However, that is not the reason that I oppose the amendment. The tradition of criminal trials in this country is that they should be held openly; that the accuser and accused and their witnesses should be seen and heard on an equal footing. Over the years we have recognised that some vulnerable people require special protection. But a balance has to be sought in deciding the appropriate way to deal with vulnerable witnesses.

Stress is inevitable in the trial process. Any person who goes into court in any capacity, whether it be the judge, the jury, the advocates or the witnesses, is subject to a degree of stress. That is part of the process by which the truth ultimately emerges through our adversarial procedures. While it may be right to give special protection to people who are shown to be vulnerable, as these special measures do, one cannot take that too far. What is suggested by this amendment is that any complainant, however robust they may be in their personality, can, at their own request, require special measures. I find that dangerous.

Why do I find that so? It is easier to maintain a false story behind a screen or at the other end of a video link than it is to go into the witness box and confront the

1 Feb 1999 : Column 1335

person against whom one makes allegations. To my mind, one can "cotton-wool" too much. If there are vulnerable witnesses, certainly there should be special measures, but if they are not vulnerable, let the traditions of fair and open trial in this country remain.

6 p.m.

Lord Williams of Mostyn: Under the Bill at present, as it has been rightly said, complainants in sexual offence cases will be presumed to be eligible for assistance unless the court is satisfied that they are not.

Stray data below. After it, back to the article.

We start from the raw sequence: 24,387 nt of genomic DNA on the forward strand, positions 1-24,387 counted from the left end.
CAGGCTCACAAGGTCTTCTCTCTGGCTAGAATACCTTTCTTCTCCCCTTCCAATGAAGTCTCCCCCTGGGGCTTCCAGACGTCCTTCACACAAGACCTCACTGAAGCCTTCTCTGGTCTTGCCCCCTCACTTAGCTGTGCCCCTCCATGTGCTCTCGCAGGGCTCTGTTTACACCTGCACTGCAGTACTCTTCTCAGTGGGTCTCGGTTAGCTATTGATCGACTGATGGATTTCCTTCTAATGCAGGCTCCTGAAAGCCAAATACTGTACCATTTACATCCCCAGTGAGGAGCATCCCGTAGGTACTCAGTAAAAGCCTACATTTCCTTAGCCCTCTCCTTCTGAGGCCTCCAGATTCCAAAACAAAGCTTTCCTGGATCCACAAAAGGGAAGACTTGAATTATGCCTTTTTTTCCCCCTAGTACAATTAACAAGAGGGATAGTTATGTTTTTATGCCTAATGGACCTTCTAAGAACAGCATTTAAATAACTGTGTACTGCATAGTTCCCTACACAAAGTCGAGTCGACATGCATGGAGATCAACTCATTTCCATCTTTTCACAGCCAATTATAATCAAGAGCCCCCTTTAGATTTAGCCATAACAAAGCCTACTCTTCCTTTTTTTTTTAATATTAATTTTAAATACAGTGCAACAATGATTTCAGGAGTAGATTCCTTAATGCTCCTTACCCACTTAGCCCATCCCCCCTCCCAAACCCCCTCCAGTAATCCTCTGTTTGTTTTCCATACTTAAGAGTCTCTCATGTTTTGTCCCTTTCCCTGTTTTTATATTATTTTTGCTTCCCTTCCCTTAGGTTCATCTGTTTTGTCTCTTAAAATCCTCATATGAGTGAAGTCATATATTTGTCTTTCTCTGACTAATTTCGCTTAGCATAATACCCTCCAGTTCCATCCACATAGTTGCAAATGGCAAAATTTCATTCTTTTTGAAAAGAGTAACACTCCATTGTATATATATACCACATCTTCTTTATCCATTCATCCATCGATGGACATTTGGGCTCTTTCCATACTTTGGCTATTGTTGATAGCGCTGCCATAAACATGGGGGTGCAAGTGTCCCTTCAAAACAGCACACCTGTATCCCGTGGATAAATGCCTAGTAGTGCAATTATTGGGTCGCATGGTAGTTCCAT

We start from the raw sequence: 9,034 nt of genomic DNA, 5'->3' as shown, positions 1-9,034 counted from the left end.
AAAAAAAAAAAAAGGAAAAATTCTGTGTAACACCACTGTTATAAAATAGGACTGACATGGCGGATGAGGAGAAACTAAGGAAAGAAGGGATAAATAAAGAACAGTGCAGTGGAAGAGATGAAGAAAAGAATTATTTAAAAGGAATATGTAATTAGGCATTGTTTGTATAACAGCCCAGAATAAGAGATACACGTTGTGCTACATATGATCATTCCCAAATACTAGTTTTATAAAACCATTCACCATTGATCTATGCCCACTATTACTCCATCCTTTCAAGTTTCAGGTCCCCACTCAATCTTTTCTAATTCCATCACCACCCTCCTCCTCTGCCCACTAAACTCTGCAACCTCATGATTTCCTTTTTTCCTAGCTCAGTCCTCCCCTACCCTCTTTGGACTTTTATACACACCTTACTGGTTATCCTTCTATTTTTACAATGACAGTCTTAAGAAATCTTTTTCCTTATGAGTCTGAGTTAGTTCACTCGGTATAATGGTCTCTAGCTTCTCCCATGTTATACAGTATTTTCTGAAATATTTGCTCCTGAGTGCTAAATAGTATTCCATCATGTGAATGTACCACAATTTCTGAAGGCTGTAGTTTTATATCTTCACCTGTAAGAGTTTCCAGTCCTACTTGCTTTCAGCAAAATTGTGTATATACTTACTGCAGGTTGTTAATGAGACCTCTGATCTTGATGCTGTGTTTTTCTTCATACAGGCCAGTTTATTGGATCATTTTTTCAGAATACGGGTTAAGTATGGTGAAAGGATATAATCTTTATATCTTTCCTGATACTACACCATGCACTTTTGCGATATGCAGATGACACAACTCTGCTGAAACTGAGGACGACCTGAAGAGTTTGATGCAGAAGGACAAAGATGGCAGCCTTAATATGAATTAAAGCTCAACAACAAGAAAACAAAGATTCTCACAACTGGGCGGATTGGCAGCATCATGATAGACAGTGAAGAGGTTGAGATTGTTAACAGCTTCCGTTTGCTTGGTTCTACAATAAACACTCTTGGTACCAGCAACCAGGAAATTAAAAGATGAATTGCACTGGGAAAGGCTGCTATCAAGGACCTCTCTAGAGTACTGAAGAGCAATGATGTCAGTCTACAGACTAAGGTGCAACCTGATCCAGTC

Therefore, the court will have to consider whether the witness's evidence is likely to be diminished by fear or distress. If it considers that the witness's evidence will not be affected, having considered the witness's own views under subsection (3), then it will decide that the witness is not eligible.

We expect that unless the witness satisfies the court that he or she does not need help, he or she is likely to be deemed eligible. It is then for the court to consider, on application, whether and which special measures would help.

There may well be cases where the court wishes to dissent from the witness's views, perhaps because of representations made by the prosecution or the defence. The court needs to keep proper control of the proceedings. We believe that it is important that the witness's views should not be paramount.

The effect of the amendment of the noble Lord, Lord Cope, would be to make the witness's views the only consideration for the court. It would remove the court's discretion to decide whether the witness was eligible for assistance.

Perhaps we may take the case of someone who is genuinely in fear or distress. That may well be such that the witness does not want to express it and seeks the protection of the special measures. The prosecution or the defence may well have other material extraneous to the witness's own request, which may well be compelling. I do not believe that the noble Lord's amendment deals with that situation at all. As a matter of principle, it should be for the court to decide whether a witness is eligible for assistance and not the witness, because I do not believe that the witness's determinative choice would be in the interests of the trial process. It seems to us that we have got it right in the current provision: those who need help are considered eligible for help while preserving the court's overall discretion. Having reflected on the way in which I have put the matter, I hope that the noble Lord will come to a different conclusion.